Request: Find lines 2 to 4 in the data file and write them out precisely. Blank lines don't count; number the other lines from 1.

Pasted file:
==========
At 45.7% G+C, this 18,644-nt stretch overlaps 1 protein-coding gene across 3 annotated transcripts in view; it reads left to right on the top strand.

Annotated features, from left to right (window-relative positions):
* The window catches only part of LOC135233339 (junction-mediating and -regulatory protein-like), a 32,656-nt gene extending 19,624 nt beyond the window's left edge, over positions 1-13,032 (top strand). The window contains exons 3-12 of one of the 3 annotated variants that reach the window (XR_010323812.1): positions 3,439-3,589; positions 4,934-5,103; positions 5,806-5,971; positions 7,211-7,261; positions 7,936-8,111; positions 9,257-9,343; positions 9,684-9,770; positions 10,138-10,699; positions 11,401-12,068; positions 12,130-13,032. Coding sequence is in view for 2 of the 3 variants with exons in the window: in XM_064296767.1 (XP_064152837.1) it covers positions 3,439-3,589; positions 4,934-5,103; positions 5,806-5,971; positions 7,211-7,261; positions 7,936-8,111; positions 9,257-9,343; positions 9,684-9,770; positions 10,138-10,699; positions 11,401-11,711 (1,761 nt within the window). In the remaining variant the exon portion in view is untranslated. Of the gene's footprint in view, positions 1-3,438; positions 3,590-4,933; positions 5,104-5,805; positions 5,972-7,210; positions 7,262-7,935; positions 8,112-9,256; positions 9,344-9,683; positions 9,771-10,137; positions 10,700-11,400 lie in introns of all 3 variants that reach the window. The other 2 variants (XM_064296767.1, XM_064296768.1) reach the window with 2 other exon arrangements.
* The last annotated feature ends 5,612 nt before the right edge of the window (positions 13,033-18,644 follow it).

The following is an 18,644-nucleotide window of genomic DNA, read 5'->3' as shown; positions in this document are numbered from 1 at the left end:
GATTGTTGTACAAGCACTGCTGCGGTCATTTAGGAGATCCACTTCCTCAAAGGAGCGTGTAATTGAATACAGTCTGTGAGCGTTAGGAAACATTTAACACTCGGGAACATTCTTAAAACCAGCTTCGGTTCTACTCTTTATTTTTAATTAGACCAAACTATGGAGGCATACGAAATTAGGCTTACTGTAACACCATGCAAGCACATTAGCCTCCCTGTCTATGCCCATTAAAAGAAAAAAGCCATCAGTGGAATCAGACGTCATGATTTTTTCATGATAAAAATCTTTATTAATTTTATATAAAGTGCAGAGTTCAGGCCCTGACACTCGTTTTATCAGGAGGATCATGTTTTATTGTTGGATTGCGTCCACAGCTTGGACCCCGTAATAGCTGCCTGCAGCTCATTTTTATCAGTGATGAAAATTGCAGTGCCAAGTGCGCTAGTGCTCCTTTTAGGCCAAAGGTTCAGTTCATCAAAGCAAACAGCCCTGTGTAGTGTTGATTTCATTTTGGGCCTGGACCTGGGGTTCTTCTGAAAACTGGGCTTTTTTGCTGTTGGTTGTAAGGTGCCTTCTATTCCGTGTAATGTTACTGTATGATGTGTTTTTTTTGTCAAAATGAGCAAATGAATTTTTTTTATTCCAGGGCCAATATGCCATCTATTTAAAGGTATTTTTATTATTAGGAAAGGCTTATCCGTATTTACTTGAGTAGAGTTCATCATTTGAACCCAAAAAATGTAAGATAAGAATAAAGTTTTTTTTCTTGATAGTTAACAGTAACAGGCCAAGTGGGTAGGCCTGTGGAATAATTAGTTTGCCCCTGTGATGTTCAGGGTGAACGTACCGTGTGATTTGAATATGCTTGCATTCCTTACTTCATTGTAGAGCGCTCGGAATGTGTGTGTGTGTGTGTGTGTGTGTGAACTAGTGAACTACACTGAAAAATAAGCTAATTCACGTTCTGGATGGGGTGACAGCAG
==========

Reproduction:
Annotated features, from left to right (window-relative positions):
* The window catches only part of LOC135233339 (junction-mediating and -regulatory protein-like), a 32,656-nt gene extending 19,624 nt beyond the window's left edge, over positions 1-13,032 (top strand). The window contains exons 3-12 of one of the 3 annotated variants that reach the window (XR_010323812.1): positions 3,439-3,589; positions 4,934-5,103; positions 5,806-5,971; positions 7,211-7,261; positions 7,936-8,111; positions 9,257-9,343; positions 9,684-9,770; positions 10,138-10,699; positions 11,401-12,068; positions 12,130-13,032. Coding sequence is in view for 2 of the 3 variants with exons in the window: in XM_064296767.1 (XP_064152837.1) it covers positions 3,439-3,589; positions 4,934-5,103; positions 5,806-5,971; positions 7,211-7,261; positions 7,936-8,111; positions 9,257-9,343; positions 9,684-9,770; positions 10,138-10,699; positions 11,401-11,711 (1,761 nt within the window). In the remaining variant the exon portion in view is untranslated. Of the gene's footprint in view, positions 1-3,438; positions 3,590-4,933; positions 5,104-5,805; positions 5,972-7,210; positions 7,262-7,935; positions 8,112-9,256; positions 9,344-9,683; positions 9,771-10,137; positions 10,700-11,400 lie in introns of all 3 variants that reach the window. The other 2 variants (XM_064296767.1, XM_064296768.1) reach the window with 2 other exon arrangements.
* The last annotated feature ends 5,612 nt before the right edge of the window (positions 13,033-18,644 follow it).